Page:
Page:Popular Science Monthly Volume 79.djvu/259

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One familiar with modern electrical theories knows that the present tendency is to include everything in the electromagnetic scheme. Maxwell started this when he promulgated the electromagnetic theory of light. Experiment by Kauffman on the beta rays of radium lead us to regard mass as electromagnetic. Hence it is very natural to try to explain gravitation as an ether-phenomenon. This would require that the ether be capable of supporting enormous pressure or tension. In the older views the ether was regarded as a very attenuated medium. Such an ether can hardly meet the demands. Many modern physicists regard the ether as very rigid and dense when compared with ordinary matter. See Lodge's "The Ether of Space." If we follow Sir J. J. Thomson, who regards all mass as mass of the ether[1] we can calculate the density of the ether, for the mass of an electron is about grams and the volume is of the order of cubic centimeters; hence the density of the ether is or a million million times that of water. When we consider the rapidity with which an ether disturbance is transmitted we see that the rigidity should be very great compared with ordinary matter. Taking the density of ether as and the velocity of ether waves as cms. per sec. the rigidity will be of the order of dynes per sq. cm., since The intrinsic energy if due to rotational motion will be of the order of ergs per cubic centimeter, if we assume the velocity of rotation is of the order of that of light; since the energy mass times , where the mass of a cubic centimeter is grams and the velocity is cms. per sec. Hence the intrinsic energy and rigidity of the ether will probably meet the demands if we accept the views of ether and matter held by some of the greatest modern physicists.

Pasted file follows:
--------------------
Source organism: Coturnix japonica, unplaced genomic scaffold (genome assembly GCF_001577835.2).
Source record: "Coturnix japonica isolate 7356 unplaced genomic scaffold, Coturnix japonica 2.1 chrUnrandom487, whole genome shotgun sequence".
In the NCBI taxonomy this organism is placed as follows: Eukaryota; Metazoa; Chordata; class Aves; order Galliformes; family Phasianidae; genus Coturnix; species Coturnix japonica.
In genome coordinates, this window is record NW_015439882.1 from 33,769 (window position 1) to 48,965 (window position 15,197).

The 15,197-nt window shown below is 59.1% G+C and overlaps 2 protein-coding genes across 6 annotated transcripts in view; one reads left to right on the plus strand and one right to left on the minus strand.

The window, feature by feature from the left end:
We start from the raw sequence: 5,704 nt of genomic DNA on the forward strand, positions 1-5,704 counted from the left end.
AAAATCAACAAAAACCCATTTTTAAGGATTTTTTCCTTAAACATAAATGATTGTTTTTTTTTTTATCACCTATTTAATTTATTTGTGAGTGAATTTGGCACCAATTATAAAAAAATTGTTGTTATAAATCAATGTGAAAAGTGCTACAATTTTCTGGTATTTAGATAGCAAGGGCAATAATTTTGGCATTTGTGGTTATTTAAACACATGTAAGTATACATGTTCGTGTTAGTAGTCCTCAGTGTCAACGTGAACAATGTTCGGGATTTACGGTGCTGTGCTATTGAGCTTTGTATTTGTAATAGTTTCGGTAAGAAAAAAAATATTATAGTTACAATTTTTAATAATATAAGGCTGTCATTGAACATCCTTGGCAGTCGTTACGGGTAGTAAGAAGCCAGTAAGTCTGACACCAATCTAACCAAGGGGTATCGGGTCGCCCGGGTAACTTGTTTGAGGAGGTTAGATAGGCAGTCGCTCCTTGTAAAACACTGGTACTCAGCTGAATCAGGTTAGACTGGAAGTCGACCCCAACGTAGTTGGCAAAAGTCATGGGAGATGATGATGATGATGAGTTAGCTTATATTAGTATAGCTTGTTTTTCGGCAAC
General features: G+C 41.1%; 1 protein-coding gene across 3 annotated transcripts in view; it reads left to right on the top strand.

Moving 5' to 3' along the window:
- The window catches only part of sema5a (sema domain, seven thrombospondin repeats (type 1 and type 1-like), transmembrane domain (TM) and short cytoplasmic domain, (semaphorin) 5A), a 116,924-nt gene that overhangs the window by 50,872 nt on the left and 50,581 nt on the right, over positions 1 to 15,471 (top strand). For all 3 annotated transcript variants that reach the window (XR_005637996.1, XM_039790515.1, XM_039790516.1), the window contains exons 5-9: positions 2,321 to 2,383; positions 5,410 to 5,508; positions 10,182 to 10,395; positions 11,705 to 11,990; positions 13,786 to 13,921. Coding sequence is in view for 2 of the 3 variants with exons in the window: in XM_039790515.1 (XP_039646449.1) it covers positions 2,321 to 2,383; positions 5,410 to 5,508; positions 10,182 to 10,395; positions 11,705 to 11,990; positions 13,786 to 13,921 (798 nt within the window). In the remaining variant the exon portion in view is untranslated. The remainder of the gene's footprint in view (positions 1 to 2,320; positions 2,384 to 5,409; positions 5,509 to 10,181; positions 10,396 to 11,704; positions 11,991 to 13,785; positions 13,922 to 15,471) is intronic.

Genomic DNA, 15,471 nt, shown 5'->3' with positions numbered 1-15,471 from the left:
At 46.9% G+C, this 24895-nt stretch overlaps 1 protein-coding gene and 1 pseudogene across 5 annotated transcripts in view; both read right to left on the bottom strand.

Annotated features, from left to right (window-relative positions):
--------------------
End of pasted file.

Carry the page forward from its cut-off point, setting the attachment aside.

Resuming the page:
If a falling body does not gather its energy from the ether where does it get it? Lift a ton to the height of 1,000 feet above the earth's surface and we have 2,000,000 foot-pounds of potential energy, or preferably a body that in returning to its original position will gather 2,000,000 foot-pounds of energy. Is this energy inherent in the body? Newton's letter to Bentley shows us that he was opposed to such a view. One thing is sure, there is no perceptible change in the mass and chemical composition of the body at the height of a thousand feet.

In the "Principia" Newton makes no attempt to explain gravitation, but in one of his optical queries he writes thus: "If the pressure in the medium is less in the neighborhood of dense bodies than at a greater distance from them, dense bodies will be drawn toward each other, obeying the law of gravitation if diminution of pressure is inversely as the distance."

Hooke, a contemporary of Newton and a man of great ingenuity,

  1. See Silliman, "Lectures," p. 5